CDC warns pregnant women about Zika virus outbreak when traveling to Caribbean Islands, South and Central America. The US Centers for Disease Control and Prevention say that the virus was a rare disease in the past and it might be linked to various birth defects.
The Zika virus had never been known to cause birth defects or other illnesses until last year. Even though three quarters of those people who get the virus are not even aware of the fact that they had it last May in Brazil there were reported a number of increasing cases of microcephaly.
This condition is a birth defect which leads to underdeveloped heads and brains. Microcephaly can cause miscarriages and kill babies or those who survive are in most cases severely disabled.
The virus has been seen in 14 countries such as Brazil, Martinique, Panama, Haiti, Venezuela and Mexico. Of course the virus is also carried by travellers, but unless it is clear that someone was infected by a mosquito in a certain area the country is not perceived as having Zika locally. For example the CDC explained that 12 people in the US were seen to have the Zika virus in 2015 and 2016, but they were only travellers who got it from other countries.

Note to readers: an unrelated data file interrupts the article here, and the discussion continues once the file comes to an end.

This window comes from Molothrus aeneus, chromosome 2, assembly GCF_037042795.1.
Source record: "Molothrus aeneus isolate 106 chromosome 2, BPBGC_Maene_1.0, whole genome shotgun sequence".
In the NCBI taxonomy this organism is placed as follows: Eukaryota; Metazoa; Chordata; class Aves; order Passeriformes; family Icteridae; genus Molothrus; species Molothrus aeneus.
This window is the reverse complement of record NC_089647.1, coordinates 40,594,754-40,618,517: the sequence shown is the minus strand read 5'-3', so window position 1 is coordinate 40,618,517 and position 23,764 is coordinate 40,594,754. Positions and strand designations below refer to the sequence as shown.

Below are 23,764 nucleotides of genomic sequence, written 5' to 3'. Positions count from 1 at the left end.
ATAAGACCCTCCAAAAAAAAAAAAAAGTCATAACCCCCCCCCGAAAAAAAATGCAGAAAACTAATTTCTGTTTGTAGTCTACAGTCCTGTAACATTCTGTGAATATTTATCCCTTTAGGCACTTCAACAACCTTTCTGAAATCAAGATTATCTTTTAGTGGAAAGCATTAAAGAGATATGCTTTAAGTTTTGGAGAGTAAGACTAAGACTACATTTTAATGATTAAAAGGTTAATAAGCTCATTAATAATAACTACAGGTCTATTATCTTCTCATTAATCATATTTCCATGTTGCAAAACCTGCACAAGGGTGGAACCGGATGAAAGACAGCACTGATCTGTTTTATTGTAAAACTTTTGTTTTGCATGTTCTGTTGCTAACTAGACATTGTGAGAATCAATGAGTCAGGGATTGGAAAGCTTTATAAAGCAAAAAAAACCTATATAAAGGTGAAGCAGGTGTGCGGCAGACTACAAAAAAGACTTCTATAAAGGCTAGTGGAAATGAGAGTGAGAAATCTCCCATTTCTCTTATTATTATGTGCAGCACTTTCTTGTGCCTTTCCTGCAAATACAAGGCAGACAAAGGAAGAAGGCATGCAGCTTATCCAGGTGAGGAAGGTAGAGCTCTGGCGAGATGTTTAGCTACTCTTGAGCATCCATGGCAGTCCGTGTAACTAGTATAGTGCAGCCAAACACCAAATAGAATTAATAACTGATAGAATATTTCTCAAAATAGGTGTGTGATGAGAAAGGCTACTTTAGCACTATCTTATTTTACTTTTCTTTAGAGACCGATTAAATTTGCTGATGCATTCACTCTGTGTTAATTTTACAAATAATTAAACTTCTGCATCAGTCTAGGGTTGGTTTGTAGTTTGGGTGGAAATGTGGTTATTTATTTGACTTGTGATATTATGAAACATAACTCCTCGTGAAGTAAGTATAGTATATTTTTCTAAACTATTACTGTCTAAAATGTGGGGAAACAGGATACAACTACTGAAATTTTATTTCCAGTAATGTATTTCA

The worrying CDC report is the one regarding the microcephaly cases. Brazilian health authorities reported that over 3.500 cases of microcephaly occurred between October 2015 and January 201. Some of the children who were severely affected even died. Another worrying aspect is the fact that the factors which increase the danger for the fetus and the outcomes which are linked to infection during pregnancy are not fully known.
Pregnant women or women who are planning to get pregnant are not the only ones who should show and abundance of caution, but CDC warns US doctors to be aware of any symptoms of Zika infection.
First of all women who are pregnant in any trimester should postpone travelling to areas from where they could get the virus. Nevertheless if they want to travel there they should consult their healthcare provider before they do so. CDC also enumerates some steps which pregnant women should follow such as for example wearing long sleeves, using insecticides and even staying indoors as much as possible. Insect repellents which contain picaridin, IR3535 and DEET are recommended because they are safe both for nursing and pregnant women and for children who are older than two months.
Image Source: islandmix.com
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